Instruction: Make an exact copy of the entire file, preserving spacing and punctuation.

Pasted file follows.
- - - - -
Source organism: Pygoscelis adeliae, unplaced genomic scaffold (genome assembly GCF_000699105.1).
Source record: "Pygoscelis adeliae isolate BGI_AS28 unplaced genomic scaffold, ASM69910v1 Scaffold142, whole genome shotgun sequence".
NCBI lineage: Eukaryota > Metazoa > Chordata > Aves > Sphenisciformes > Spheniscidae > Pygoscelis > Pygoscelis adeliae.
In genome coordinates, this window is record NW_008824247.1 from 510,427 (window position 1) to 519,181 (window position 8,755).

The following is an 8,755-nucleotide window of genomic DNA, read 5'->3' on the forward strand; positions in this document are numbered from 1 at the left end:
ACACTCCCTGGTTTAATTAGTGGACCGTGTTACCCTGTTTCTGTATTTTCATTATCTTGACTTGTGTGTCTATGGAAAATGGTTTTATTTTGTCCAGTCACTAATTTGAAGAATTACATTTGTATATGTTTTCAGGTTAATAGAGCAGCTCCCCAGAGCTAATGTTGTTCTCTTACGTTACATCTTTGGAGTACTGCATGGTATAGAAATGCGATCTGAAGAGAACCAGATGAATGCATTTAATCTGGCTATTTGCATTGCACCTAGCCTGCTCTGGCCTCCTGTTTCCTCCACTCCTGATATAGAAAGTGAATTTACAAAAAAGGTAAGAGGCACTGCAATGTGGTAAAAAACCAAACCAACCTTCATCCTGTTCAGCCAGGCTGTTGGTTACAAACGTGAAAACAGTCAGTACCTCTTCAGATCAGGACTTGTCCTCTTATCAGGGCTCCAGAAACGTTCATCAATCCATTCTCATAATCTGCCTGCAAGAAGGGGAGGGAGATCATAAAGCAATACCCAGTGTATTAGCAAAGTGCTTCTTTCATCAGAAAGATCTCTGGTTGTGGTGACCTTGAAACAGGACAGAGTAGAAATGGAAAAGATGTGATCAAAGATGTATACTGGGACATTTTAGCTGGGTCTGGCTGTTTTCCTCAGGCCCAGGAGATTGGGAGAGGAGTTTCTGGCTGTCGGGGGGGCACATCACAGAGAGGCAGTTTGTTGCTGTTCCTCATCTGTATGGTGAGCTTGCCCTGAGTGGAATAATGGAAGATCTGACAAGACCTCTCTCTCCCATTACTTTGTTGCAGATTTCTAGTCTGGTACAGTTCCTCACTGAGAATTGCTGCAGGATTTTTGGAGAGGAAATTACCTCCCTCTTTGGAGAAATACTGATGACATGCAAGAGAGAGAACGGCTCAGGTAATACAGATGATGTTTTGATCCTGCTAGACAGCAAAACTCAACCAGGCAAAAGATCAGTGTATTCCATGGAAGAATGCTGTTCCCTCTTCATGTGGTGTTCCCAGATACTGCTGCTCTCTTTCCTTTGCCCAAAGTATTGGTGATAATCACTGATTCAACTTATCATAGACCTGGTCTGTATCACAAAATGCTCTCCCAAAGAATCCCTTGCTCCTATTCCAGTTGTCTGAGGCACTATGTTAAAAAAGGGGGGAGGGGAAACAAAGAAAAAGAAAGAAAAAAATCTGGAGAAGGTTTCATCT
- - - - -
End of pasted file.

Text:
Source organism: Pygoscelis adeliae, unplaced genomic scaffold (genome assembly GCF_000699105.1).
Source record: "Pygoscelis adeliae isolate BGI_AS28 unplaced genomic scaffold, ASM69910v1 Scaffold142, whole genome shotgun sequence".
NCBI lineage: Eukaryota > Metazoa > Chordata > Aves > Sphenisciformes > Spheniscidae > Pygoscelis > Pygoscelis adeliae.
In genome coordinates, this window is record NW_008824247.1 from 510,427 (window position 1) to 519,181 (window position 8,755).

The following is an 8,755-nucleotide window of genomic DNA, read 5'->3' on the forward strand; positions in this document are numbered from 1 at the left end:
ACACTCCCTGGTTTAATTAGTGGACCGTGTTACCCTGTTTCTGTATTTTCATTATCTTGACTTGTGTGTCTATGGAAAATGGTTTTATTTTGTCCAGTCACTAATTTGAAGAATTACATTTGTATATGTTTTCAGGTTAATAGAGCAGCTCCCCAGAGCTAATGTTGTTCTCTTACGTTACATCTTTGGAGTACTGCATGGTATAGAAATGCGATCTGAAGAGAACCAGATGAATGCATTTAATCTGGCTATTTGCATTGCACCTAGCCTGCTCTGGCCTCCTGTTTCCTCCACTCCTGATATAGAAAGTGAATTTACAAAAAAGGTAAGAGGCACTGCAATGTGGTAAAAAACCAAACCAACCTTCATCCTGTTCAGCCAGGCTGTTGGTTACAAACGTGAAAACAGTCAGTACCTCTTCAGATCAGGACTTGTCCTCTTATCAGGGCTCCAGAAACGTTCATCAATCCATTCTCATAATCTGCCTGCAAGAAGGGGAGGGAGATCATAAAGCAATACCCAGTGTATTAGCAAAGTGCTTCTTTCATCAGAAAGATCTCTGGTTGTGGTGACCTTGAAACAGGACAGAGTAGAAATGGAAAAGATGTGATCAAAGATGTATACTGGGACATTTTAGCTGGGTCTGGCTGTTTTCCTCAGGCCCAGGAGATTGGGAGAGGAGTTTCTGGCTGTCGGGGGGGCACATCACAGAGAGGCAGTTTGTTGCTGTTCCTCATCTGTATGGTGAGCTTGCCCTGAGTGGAATAATGGAAGATCTGACAAGACCTCTCTCTCCCATTACTTTGTTGCAGATTTCTAGTCTGGTACAGTTCCTCACTGAGAATTGCTGCAGGATTTTTGGAGAGGAAATTACCTCCCTCTTTGGAGAAATACTGATGACATGCAAGAGAGAGAACGGCTCAGGTAATACAGATGATGTTTTGATCCTGCTAGACAGCAAAACTCAACCAGGCAAAAGATCAGTGTATTCCATGGAAGAATGCTGTTCCCTCTTCATGTGGTGTTCCCAGATACTGCTGCTCTCTTTCCTTTGCCCAAAGTATTGGTGATAATCACTGATTCAACTTATCATAGACCTGGTCTGTATCACAAAATGCTCTCCCAAAGAATCCCTTGCTCCTATTCCAGTTGTCTGAGGCACTATGTTAAAAAAGGGGGGAGGGGAAACAAAGAAAAAGAAAGAAAAAAATCTGGAGAAGGTTTCATCT